Value based clinical commissioning of elective surgical care: from low to high value?


This report on Phase 1 of work by the QIPP Right Care Team looks at emerging views of commissioners and surgeons on the issue of commissioning policies on “low value” procedures. The studies were commissioned by Professor Sir Bruce Keogh, NHS medical director.


Recent years have seen the emergence of several listings of procedures deemed to be “limited effectiveness”, “low value” or requiring a “threshold”. These vary, bringing the risk of inequitable patterns of service delivery by postcode. Further, there has been widespread concern from professional bodies that attention to the underpinning evidence base for inclusion has been insufficiently robust. The inclusion of procedures such as cataracts or arthroplasty, with well established evidence of effectiveness, has helped to fuel the debate.

The approach

This paper from the Right Care team draws on discussions held between clinicians and commissioners in two SHAs (London and East Midlands), on expert opinion and projects which held consensus meetings.


This interim report makes recommendations on the effective commissioning of elective surgical procedures for consideration by the NHS Operations Board. It considers:

  •  Value base clinical commissioning of elective surgical care
  • Emerging views on underpinning principles
  • Right Care elective surgery project summary templates


  • There should be a change in terminology to reflect a more holistic approach: ‘value based’ or ‘effective clinical commissioning’ is proposed
  •  Limited lists should be abandoned.
  •  The NHS Commissioning Board needs to clarify how it will develop high‐level commissioning guidance for GP consortia, based on common, nationally produced guidance and evidence
  •  NHS Commissioning Board to support the development of commissioning guidance for elective surgical care pathways through a partnership between NICE and the surgical speciality associations which engages with all relevant stakeholders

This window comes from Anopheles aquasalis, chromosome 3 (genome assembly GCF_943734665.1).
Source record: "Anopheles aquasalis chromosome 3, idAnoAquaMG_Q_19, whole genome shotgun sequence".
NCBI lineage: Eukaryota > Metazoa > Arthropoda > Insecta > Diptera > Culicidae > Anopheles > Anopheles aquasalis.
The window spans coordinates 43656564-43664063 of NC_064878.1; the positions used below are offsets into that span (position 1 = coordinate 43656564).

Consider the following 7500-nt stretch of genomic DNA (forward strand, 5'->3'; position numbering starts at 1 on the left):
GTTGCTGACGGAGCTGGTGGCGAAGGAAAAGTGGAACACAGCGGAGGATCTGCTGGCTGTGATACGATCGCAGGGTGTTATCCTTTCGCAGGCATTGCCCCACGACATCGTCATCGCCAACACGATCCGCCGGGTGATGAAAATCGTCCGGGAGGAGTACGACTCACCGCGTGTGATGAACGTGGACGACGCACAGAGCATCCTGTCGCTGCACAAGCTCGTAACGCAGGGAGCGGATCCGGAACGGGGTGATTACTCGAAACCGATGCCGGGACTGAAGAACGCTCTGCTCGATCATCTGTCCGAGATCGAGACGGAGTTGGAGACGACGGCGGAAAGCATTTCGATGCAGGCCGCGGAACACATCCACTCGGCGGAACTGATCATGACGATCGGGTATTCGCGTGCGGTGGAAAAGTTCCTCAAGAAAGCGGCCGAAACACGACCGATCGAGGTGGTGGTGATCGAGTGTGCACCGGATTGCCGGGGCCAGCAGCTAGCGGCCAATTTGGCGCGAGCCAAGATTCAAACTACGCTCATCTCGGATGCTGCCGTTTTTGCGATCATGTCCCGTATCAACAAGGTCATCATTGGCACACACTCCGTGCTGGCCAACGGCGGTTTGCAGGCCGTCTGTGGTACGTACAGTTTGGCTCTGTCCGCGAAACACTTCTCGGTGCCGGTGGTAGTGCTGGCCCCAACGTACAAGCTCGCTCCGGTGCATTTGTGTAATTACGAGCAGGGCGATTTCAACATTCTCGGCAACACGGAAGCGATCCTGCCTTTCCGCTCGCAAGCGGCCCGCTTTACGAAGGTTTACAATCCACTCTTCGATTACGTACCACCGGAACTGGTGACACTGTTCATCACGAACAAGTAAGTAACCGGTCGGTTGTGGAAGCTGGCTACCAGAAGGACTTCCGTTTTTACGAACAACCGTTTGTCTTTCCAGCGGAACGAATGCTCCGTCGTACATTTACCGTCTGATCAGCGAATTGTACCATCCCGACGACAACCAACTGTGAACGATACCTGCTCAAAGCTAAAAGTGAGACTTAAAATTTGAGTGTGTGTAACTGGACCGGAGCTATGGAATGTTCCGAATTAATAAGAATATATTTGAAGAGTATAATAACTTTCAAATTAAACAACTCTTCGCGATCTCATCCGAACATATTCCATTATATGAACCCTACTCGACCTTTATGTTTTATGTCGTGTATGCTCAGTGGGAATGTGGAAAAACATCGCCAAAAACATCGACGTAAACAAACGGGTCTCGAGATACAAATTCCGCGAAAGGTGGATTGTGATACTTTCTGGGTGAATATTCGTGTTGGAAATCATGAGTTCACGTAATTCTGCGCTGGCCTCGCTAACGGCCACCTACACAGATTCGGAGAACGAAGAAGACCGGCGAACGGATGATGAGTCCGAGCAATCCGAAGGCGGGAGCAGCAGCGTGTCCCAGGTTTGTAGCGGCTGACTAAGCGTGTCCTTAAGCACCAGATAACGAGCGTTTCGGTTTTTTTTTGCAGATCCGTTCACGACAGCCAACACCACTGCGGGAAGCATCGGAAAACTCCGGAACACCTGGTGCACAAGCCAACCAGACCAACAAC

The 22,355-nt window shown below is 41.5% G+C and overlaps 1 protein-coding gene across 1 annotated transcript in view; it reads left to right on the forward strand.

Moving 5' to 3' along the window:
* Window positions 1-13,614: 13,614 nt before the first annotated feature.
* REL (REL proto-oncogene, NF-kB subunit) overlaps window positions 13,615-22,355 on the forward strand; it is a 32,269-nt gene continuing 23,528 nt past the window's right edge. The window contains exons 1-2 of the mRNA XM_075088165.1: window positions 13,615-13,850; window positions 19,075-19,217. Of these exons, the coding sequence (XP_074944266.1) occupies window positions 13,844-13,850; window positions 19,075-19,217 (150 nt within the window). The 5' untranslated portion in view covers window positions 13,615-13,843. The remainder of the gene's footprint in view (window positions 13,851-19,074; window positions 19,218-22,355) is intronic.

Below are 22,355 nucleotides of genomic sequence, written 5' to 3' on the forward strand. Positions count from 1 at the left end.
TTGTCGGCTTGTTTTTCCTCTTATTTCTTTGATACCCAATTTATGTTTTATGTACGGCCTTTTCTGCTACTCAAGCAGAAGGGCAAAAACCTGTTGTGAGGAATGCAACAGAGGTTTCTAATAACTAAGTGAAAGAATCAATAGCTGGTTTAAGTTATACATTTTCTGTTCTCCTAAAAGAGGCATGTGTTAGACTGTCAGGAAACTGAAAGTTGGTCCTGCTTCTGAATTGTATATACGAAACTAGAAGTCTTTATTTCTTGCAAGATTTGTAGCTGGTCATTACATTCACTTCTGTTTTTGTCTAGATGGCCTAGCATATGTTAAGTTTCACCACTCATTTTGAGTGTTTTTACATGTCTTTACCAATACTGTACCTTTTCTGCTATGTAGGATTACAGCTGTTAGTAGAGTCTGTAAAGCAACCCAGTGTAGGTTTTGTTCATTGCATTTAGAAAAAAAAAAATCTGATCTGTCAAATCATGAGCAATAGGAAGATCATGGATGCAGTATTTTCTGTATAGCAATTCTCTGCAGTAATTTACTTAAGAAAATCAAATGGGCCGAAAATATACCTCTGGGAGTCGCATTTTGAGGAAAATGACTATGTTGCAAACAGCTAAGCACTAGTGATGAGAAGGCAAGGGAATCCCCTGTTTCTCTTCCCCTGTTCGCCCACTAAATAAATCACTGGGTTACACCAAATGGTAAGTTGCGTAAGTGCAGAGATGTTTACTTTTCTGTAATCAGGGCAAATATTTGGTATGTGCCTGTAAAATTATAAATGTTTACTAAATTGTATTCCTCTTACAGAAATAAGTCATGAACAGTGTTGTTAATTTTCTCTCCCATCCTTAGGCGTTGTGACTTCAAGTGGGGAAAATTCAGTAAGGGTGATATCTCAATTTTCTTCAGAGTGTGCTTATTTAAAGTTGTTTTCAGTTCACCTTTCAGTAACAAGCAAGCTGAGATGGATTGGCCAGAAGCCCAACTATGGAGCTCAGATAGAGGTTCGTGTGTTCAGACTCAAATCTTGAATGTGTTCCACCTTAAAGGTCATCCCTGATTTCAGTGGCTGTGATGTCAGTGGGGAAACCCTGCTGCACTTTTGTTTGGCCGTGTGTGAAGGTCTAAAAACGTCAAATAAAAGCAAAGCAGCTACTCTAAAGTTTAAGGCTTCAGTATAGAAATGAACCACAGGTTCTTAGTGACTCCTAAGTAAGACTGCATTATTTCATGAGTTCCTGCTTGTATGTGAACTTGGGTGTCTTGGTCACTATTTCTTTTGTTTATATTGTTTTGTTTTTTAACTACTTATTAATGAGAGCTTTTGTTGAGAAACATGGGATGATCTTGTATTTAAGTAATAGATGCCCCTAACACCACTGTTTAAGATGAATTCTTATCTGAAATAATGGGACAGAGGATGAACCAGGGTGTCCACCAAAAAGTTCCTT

•  The authors propose a structure for commissioning guidance
  •  Evidence of effectiveness or cost effectiveness should be sought for new and existing procedures.  NHS R&D should play a central role where evidence is lacking
  •  The team proposes to publish a ‘Procedures Explorer’ giving information on variation in clinical activity and outcome at population, provider and GP practice or consultant level.
  •  There should be a review of existing patient and clinician facing information, including effective shared decision‐making tools
  •  The NHS Commissioning Board should consider the role for clinical senates and networks in advising and peer reviewing CCGs and providers
  •  There is a need to support research into the value that populations derive from the implementation of high value care pathways and specific rates of intervention
  •  Programme budgeting offers a useful framework for considering improvements in outcomes against available resource


Suleman, M. (ed) Value Based Clinical Commissioning of Elective Surgical Care: Emerging Views of Commissioners & Surgeons and Production of High Value Care Pathways (PDF) QIPP Right Care Team, November 2011.

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